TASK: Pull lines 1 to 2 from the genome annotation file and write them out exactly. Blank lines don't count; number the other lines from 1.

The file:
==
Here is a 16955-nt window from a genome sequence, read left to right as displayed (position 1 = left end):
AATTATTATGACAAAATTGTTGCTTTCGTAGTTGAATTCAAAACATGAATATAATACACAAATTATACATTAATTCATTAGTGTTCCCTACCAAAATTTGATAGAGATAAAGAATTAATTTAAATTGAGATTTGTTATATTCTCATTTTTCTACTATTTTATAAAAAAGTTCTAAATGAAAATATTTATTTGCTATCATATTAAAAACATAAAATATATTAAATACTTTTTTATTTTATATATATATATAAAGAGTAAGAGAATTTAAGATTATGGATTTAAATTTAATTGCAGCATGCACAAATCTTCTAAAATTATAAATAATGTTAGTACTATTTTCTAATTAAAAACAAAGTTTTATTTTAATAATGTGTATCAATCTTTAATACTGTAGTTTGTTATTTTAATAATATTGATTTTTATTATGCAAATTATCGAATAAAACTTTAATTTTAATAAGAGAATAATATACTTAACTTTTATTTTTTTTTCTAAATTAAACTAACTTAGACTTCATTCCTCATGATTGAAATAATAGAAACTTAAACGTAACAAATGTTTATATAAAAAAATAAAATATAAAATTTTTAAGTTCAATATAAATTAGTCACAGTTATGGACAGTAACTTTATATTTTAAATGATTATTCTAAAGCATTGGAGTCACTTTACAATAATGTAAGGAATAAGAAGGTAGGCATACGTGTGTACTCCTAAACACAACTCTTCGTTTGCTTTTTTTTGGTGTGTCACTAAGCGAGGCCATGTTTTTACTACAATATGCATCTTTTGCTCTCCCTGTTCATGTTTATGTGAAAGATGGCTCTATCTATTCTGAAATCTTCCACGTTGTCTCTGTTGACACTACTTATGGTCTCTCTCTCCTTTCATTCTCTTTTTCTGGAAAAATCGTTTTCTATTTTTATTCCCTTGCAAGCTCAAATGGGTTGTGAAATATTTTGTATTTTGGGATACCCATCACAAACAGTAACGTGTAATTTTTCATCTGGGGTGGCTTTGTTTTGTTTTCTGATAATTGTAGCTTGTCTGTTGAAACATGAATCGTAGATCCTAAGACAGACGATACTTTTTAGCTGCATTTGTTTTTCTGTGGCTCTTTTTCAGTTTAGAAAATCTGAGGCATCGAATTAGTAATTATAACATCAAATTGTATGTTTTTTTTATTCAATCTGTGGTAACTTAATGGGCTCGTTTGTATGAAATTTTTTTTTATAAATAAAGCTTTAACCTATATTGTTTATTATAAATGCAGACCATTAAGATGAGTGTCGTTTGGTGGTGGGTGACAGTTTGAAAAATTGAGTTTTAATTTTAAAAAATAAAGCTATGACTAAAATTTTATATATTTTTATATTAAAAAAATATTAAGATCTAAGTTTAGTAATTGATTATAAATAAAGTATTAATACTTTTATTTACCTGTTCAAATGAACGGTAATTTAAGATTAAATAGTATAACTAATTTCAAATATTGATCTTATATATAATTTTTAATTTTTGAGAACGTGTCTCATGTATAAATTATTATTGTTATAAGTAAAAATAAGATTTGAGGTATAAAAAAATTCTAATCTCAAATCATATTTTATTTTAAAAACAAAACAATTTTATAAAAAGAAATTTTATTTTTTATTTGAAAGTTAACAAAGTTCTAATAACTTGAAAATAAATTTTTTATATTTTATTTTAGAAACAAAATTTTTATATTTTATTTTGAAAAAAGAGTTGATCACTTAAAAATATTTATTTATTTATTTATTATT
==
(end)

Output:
Here is a 16955-nt window from a genome sequence, read left to right as displayed (position 1 = left end):
AATTATTATGACAAAATTGTTGCTTTCGTAGTTGAATTCAAAACATGAATATAATACACAAATTATACATTAATTCATTAGTGTTCCCTACCAAAATTTGATAGAGATAAAGAATTAATTTAAATTGAGATTTGTTATATTCTCATTTTTCTACTATTTTATAAAAAAGTTCTAAATGAAAATATTTATTTGCTATCATATTAAAAACATAAAATATATTAAATACTTTTTTATTTTATATATATATATAAAGAGTAAGAGAATTTAAGATTATGGATTTAAATTTAATTGCAGCATGCACAAATCTTCTAAAATTATAAATAATGTTAGTACTATTTTCTAATTAAAAACAAAGTTTTATTTTAATAATGTGTATCAATCTTTAATACTGTAGTTTGTTATTTTAATAATATTGATTTTTATTATGCAAATTATCGAATAAAACTTTAATTTTAATAAGAGAATAATATACTTAACTTTTATTTTTTTTTCTAAATTAAACTAACTTAGACTTCATTCCTCATGATTGAAATAATAGAAACTTAAACGTAACAAATGTTTATATAAAAAAATAAAATATAAAATTTTTAAGTTCAATATAAATTAGTCACAGTTATGGACAGTAACTTTATATTTTAAATGATTATTCTAAAGCATTGGAGTCACTTTACAATAATGTAAGGAATAAGAAGGTAGGCATACGTGTGTACTCCTAAACACAACTCTTCGTTTGCTTTTTTTTGGTGTGTCACTAAGCGAGGCCATGTTTTTACTACAATATGCATCTTTTGCTCTCCCTGTTCATGTTTATGTGAAAGATGGCTCTATCTATTCTGAAATCTTCCACGTTGTCTCTGTTGACACTACTTATGGTCTCTCTCTCCTTTCATTCTCTTTTTCTGGAAAAATCGTTTTCTATTTTTATTCCCTTGCAAGCTCAAATGGGTTGTGAAATATTTTGTATTTTGGGATACCCATCACAAACAGTAACGTGTAATTTTTCATCTGGGGTGGCTTTGTTTTGTTTTCTGATAATTGTAGCTTGTCTGTTGAAACATGAATCGTAGATCCTAAGACAGACGATACTTTTTAGCTGCATTTGTTTTTCTGTGGCTCTTTTTCAGTTTAGAAAATCTGAGGCATCGAATTAGTAATTATAACATCAAATTGTATGTTTTTTTTATTCAATCTGTGGTAACTTAATGGGCTCGTTTGTATGAAATTTTTTTTTATAAATAAAGCTTTAACCTATATTGTTTATTATAAATGCAGACCATTAAGATGAGTGTCGTTTGGTGGTGGGTGACAGTTTGAAAAATTGAGTTTTAATTTTAAAAAATAAAGCTATGACTAAAATTTTATATATTTTTATATTAAAAAAATATTAAGATCTAAGTTTAGTAATTGATTATAAATAAAGTATTAATACTTTTATTTACCTGTTCAAATGAACGGTAATTTAAGATTAAATAGTATAACTAATTTCAAATATTGATCTTATATATAATTTTTAATTTTTGAGAACGTGTCTCATGTATAAATTATTATTGTTATAAGTAAAAATAAGATTTGAGGTATAAAAAAATTCTAATCTCAAATCATATTTTATTTTAAAAACAAAACAATTTTATAAAAAGAAATTTTATTTTTTATTTGAAAGTTAACAAAGTTCTAATAACTTGAAAATAAATTTTTTATATTTTATTTTAGAAACAAAATTTTTATATTTTATTTTGAAAAAAGAGTTGATCACTTAAAAATATTTATTTATTTATTTATTATT